Earlier this year, we took a journey together through the Old Testament book of  Isaiah. Paul, as a learned rabbi and the author of the letter to the church at Rome, quoted regularly from the Prophet. So, let’s take the next few weeks together to look at the New Testament book of Romans.

Right off the top, we see that Paul calls himself a “devoted slave on assignment.” (Romans 1:1, MSG). And it immediately causes me to ask myself two questions: 1) Am I a devoted slave? and 2) What is my assignment? We could certainly drop anchor before the ship even leaves the harbor to ponder these two thoughts.

It’s been said that we are all a slave to something or someone. That can be a good thing, right? If we are bound by healthy habits our assignment might be exercising and eating well-balanced meals. On the other hand, if we are controlled by a TV craving, we might binge-watch our favorite situation comedy until the wee hours of the morning, thus negatively altering our work performance the next day.


Jesus is worth following is because He chose us to give us His grace and the eternal life that comes with it.

 


What if, like Paul, our days were structured around a life disciplined by Jesus? What if we awoke each morning with the inclination on our lips and heart to prioritize God’s to-do list over our own?

Why would Paul do this? Why would we?

“Through him, we received both the generous gift of his life and the urgent task of passing it on to others who receive it by entering into obedient trust in Jesus.” (Romans 1:5, MSG).

Paul assures us that the only reason Jesus is worth following is because He chose us to give us His grace and the eternal life that comes with it. He has chosen us! He has given us grace! He has presented us with life! As we fully embrace this blessing and calling,  might it be relatively easy to accomplish the assignment of telling others about Him?  What if we shared this truth with our friends and family: “You are who you are through this gift and call of Jesus Christ!” (Romans 1:6, MSG).

What a great promise to view through the lens of God’s affection for everyone! You are who you are, I am who I am, through the gift of grace — God’s abundant and unconditional love.

It’s no wonder we see the passion light up Paul’s face as he exclaims:

“And that’s why I can’t wait to get to you in Rome, preaching this wonderful good news of God. It’s news I’m most proud to proclaim, this extraordinary Message of God’s powerful plan to rescue everyone who trusts him, starting with Jews and then right on to everyone else! God’s way of putting people right shows up in the acts of faith, confirming what Scripture has said all along: “The person in right standing before God by trusting him really lives.”” (Romans 1:15-17, MSG).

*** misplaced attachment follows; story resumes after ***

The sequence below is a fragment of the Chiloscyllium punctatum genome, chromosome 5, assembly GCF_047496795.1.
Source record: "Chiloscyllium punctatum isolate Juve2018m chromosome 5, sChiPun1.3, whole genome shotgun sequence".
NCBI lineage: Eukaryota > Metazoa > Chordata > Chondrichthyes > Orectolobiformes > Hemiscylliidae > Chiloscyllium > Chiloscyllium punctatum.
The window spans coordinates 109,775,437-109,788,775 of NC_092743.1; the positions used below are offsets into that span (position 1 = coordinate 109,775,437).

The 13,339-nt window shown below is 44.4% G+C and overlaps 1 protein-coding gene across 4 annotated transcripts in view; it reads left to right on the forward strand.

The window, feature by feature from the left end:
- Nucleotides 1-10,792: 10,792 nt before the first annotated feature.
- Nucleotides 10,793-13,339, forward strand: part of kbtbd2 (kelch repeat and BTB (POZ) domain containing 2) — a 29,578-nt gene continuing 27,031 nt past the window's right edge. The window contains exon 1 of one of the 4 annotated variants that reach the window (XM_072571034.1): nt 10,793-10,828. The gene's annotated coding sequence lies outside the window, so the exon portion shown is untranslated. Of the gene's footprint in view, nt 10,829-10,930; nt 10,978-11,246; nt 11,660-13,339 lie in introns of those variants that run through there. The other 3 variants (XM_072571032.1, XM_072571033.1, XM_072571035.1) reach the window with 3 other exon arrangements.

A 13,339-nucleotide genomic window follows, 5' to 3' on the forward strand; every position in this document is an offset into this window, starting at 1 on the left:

This Good News is extraordinary! Isn’t it worth sharing? Isn’t it worth structuring our days around and committing our lives to?  While our salvation is not earned by completing our God-given assignments, Paul writes to another church: “God planned for us to do good things and to live as he has always wanted us to live. That’s why he sent Christ to make us what we are.” (Ephesians 2:10, CEV).

May God fill you with His strength and joy and grace today as you seek to serve Him by accomplishing the assignments He has for you.

 

(c) 2020. Rich Ronald.

 

Isaiah 48. Celebrate! Be Happy! Shout as You Go!

Because of the importance of Israel and its people, and my personal love for The Land, I’m inviting you to join me through the key Old Testament book of Isaiah.  Each day I’m posting some simple thoughts about this complex prophet.

Isaiah 48.

This is the culmination of 400 years of Babylonian captivity. Today is a day to rejoice!

“Today I am doing something new, something you cannot say you have heard before.” (v7, CEV).

The Lord says He tested the people of Israel in the hard times of captivity, tested them to refine them as silver is refined in the fire. You’ve heard this example, I’m sure: As silver is purified there is a black dross that separates from the genuine silver. How does the silversmith know when the silver is perfectly refined? When the dross is completely burned off and he can see his reflection in the pure silver.

So, today, the refining process is complete. Israel finally, once again, is reflecting the image of God, not of other idols or gods.